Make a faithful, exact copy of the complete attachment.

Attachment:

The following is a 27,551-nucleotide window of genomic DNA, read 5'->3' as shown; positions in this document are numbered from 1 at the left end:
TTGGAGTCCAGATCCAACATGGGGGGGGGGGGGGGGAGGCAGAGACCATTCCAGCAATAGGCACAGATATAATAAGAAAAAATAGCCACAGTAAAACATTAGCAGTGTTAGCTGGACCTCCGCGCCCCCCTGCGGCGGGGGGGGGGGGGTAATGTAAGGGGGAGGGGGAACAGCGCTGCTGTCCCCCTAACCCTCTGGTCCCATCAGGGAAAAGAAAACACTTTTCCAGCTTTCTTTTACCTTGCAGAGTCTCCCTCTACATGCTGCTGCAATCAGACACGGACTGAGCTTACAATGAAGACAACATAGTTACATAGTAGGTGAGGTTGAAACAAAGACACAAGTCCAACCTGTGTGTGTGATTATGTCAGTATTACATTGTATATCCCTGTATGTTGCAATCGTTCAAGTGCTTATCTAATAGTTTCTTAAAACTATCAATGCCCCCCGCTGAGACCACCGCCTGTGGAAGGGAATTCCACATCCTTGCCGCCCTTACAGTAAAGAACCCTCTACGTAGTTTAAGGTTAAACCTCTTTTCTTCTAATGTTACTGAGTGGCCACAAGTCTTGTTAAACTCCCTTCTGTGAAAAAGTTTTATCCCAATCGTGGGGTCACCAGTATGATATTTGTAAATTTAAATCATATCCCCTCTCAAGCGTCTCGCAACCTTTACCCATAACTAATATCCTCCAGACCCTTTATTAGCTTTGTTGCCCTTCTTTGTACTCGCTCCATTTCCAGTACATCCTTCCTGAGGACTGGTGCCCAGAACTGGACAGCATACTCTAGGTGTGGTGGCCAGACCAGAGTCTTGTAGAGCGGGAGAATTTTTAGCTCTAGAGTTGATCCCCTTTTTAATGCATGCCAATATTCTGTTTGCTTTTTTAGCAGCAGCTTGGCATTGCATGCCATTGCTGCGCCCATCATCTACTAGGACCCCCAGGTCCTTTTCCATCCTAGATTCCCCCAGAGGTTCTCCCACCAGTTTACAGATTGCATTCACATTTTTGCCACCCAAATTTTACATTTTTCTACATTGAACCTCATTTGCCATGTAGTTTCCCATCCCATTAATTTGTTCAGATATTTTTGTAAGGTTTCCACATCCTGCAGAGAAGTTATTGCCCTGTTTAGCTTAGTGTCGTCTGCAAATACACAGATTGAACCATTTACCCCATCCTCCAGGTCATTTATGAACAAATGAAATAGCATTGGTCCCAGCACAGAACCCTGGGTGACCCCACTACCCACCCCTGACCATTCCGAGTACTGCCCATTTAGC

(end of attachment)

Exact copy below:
The following is a 27,551-nucleotide window of genomic DNA, read 5'->3' as shown; positions in this document are numbered from 1 at the left end:
TTGGAGTCCAGATCCAACATGGGGGGGGGGGGGGGGAGGCAGAGACCATTCCAGCAATAGGCACAGATATAATAAGAAAAAATAGCCACAGTAAAACATTAGCAGTGTTAGCTGGACCTCCGCGCCCCCCTGCGGCGGGGGGGGGGGGGTAATGTAAGGGGGAGGGGGAACAGCGCTGCTGTCCCCCTAACCCTCTGGTCCCATCAGGGAAAAGAAAACACTTTTCCAGCTTTCTTTTACCTTGCAGAGTCTCCCTCTACATGCTGCTGCAATCAGACACGGACTGAGCTTACAATGAAGACAACATAGTTACATAGTAGGTGAGGTTGAAACAAAGACACAAGTCCAACCTGTGTGTGTGATTATGTCAGTATTACATTGTATATCCCTGTATGTTGCAATCGTTCAAGTGCTTATCTAATAGTTTCTTAAAACTATCAATGCCCCCCGCTGAGACCACCGCCTGTGGAAGGGAATTCCACATCCTTGCCGCCCTTACAGTAAAGAACCCTCTACGTAGTTTAAGGTTAAACCTCTTTTCTTCTAATGTTACTGAGTGGCCACAAGTCTTGTTAAACTCCCTTCTGTGAAAAAGTTTTATCCCAATCGTGGGGTCACCAGTATGATATTTGTAAATTTAAATCATATCCCCTCTCAAGCGTCTCGCAACCTTTACCCATAACTAATATCCTCCAGACCCTTTATTAGCTTTGTTGCCCTTCTTTGTACTCGCTCCATTTCCAGTACATCCTTCCTGAGGACTGGTGCCCAGAACTGGACAGCATACTCTAGGTGTGGTGGCCAGACCAGAGTCTTGTAGAGCGGGAGAATTTTTAGCTCTAGAGTTGATCCCCTTTTTAATGCATGCCAATATTCTGTTTGCTTTTTTAGCAGCAGCTTGGCATTGCATGCCATTGCTGCGCCCATCATCTACTAGGACCCCCAGGTCCTTTTCCATCCTAGATTCCCCCAGAGGTTCTCCCACCAGTTTACAGATTGCATTCACATTTTTGCCACCCAAATTTTACATTTTTCTACATTGAACCTCATTTGCCATGTAGTTTCCCATCCCATTAATTTGTTCAGATATTTTTGTAAGGTTTCCACATCCTGCAGAGAAGTTATTGCCCTGTTTAGCTTAGTGTCGTCTGCAAATACACAGATTGAACCATTTACCCCATCCTCCAGGTCATTTATGAACAAATGAAATAGCATTGGTCCCAGCACAGAACCCTGGGTGACCCCACTACCCACCCCTGACCATTCCGAGTACTGCCCATTTAGC